I hope you don't mind me giving credit to your creation.(featured in the TonnerSpace Newsletter, May 2008)

In the Tonner Newsletter May 2008, where collectors feature their collections as part of Tonner's Philosophy: "The Power of Play", a certain Beth Wilder from Louisville, KY posted a beautiful creation of her own of GWTW's last scene dress. It is never seen on film, however it is the last emotive moment for Vivien Leigh's character to convince us with her beautiful talent and face that Scarlett will get one true love back.  Beth Wilder was able to create a dress with the color similar to the Plunkett drawings. The buttons, the lace on the bodice and the length of it make her creation a wonderful wear for her Tonner doll. 
I know that I found somehow photos of that last scene with Vivien Leigh. I hope that Beth doesn't mind though. I used her dress here and photoshopped (highest gear) to put my repainted Return to Tara Scarlett atop that doll. With little fixes on the dress cuffs, doll hair and dress length (I magine it would have a small busle at the back for an elegant lift), I have a portrait of what could have been if that "lost costume" were found by Tonner. In my opinion, it could be considered as one real "lost costume" from the "lost scene". And that scene must be be lying somewhere waiting to be found too, can you imagine if it were?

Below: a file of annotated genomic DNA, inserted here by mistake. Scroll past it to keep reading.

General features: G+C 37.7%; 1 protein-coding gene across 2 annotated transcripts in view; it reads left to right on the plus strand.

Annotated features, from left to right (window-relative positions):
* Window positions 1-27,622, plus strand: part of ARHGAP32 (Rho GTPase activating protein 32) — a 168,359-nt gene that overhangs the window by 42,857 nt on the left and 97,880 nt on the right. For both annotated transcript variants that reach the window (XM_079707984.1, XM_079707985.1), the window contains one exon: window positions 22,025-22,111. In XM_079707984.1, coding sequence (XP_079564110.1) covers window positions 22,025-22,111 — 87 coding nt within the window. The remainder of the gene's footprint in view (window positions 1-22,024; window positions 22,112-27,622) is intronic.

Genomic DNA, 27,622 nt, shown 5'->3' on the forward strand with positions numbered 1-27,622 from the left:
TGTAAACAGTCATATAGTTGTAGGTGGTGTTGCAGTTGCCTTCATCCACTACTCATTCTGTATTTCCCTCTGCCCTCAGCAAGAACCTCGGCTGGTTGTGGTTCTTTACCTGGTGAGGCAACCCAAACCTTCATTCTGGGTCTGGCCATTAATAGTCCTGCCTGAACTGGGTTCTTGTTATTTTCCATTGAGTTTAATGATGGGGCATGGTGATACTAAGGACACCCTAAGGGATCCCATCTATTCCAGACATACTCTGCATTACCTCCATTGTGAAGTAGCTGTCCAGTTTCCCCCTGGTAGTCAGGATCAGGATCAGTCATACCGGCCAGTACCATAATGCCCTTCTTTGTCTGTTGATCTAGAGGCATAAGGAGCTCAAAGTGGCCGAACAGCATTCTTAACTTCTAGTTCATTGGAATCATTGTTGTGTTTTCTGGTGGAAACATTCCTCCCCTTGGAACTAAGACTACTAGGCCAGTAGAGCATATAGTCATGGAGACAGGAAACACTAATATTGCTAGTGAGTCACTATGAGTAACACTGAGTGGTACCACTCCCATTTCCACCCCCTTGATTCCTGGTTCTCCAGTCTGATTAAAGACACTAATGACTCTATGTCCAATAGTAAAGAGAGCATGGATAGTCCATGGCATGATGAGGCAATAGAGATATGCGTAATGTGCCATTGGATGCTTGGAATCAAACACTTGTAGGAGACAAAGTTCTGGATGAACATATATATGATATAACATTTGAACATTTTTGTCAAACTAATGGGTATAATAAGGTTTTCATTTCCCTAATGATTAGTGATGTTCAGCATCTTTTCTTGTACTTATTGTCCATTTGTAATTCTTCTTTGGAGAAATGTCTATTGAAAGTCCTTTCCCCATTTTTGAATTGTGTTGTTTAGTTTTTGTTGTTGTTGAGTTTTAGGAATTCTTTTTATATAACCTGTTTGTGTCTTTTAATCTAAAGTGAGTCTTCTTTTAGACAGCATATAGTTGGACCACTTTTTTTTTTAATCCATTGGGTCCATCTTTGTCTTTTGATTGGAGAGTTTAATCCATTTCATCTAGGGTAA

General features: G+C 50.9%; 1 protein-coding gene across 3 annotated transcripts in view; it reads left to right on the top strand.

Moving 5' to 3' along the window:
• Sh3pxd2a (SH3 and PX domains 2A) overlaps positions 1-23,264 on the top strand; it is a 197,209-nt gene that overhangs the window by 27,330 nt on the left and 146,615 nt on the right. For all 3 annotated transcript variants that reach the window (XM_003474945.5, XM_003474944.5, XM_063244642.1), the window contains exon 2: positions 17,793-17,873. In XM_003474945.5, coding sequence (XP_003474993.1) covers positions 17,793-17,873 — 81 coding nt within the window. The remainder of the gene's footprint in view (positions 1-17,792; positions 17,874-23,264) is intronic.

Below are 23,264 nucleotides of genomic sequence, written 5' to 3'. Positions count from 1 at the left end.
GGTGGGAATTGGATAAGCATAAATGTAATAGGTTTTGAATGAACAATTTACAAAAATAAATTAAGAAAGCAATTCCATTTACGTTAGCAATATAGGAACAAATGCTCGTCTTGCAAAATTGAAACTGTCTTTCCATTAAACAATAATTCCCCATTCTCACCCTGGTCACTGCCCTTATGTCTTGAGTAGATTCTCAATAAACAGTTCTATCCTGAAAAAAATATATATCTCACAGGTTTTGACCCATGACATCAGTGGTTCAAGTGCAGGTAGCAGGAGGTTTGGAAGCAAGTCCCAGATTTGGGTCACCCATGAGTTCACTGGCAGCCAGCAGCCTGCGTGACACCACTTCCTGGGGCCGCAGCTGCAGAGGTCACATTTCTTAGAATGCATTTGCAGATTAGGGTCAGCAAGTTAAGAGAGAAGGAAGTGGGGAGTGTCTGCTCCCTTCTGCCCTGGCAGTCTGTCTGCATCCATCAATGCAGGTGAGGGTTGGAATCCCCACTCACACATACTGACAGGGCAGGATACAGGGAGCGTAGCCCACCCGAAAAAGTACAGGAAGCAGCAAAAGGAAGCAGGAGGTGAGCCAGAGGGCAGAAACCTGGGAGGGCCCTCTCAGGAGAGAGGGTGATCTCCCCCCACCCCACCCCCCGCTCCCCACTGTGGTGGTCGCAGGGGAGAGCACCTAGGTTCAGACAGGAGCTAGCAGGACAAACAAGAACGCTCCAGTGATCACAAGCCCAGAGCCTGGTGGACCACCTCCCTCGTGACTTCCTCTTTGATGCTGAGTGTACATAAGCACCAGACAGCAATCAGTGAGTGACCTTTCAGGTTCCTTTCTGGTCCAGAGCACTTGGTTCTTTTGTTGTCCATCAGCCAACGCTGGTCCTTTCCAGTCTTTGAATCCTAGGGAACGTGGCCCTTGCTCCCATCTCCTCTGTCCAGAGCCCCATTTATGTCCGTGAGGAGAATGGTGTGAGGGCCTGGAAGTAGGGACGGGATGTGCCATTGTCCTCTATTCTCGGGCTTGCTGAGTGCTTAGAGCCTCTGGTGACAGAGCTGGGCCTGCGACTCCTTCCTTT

"Lost and Found" seems to be the ultimate theme of Gone with the Wind. What she finds as true love is what she loses in the end. But hope keeps her up. And sometimes hope and courage are all we need to rise above any daunting situation. So, to Beth Wilder this Portait is for you. Thank you! I hope Tonner finds your inspiration in your creation and make this lost costume.
"Tomorrow is another day."
Beth Wilder of Louisville, KY's OOAK Fence Dress
(from the TonnerSpace Newsletter May 2008),
photoshopped to have a Tonner repainted Scarlett.

Wednesday, August 11, 2010

Tonner Scarletts 2010: A Challenge in Reinterpretation

I haven't slept a wink because of a much-needed overtime editing a presentation for a client. Checking my mails was not much help upon seeing the latest with the   Tonner GWTW line. Fall of 2010 will see 3 new Scarletts being offered. But are they really new to our eyes?
The Scarlett Portrait Gown which is never worn in GWTW but captures our attention by its sheer glamor, is made of velvet and comes with earrings and pearl hair decor. For the GWTW Scarlett collector this is a good buy if one has lost chance (and hope) in getting the very elusive Franklin Mint version. What makes it different?

What makes it different? The hairstyle which is very much faithful to the Vivien Leigh portrait: 
ringlets surround the base of the head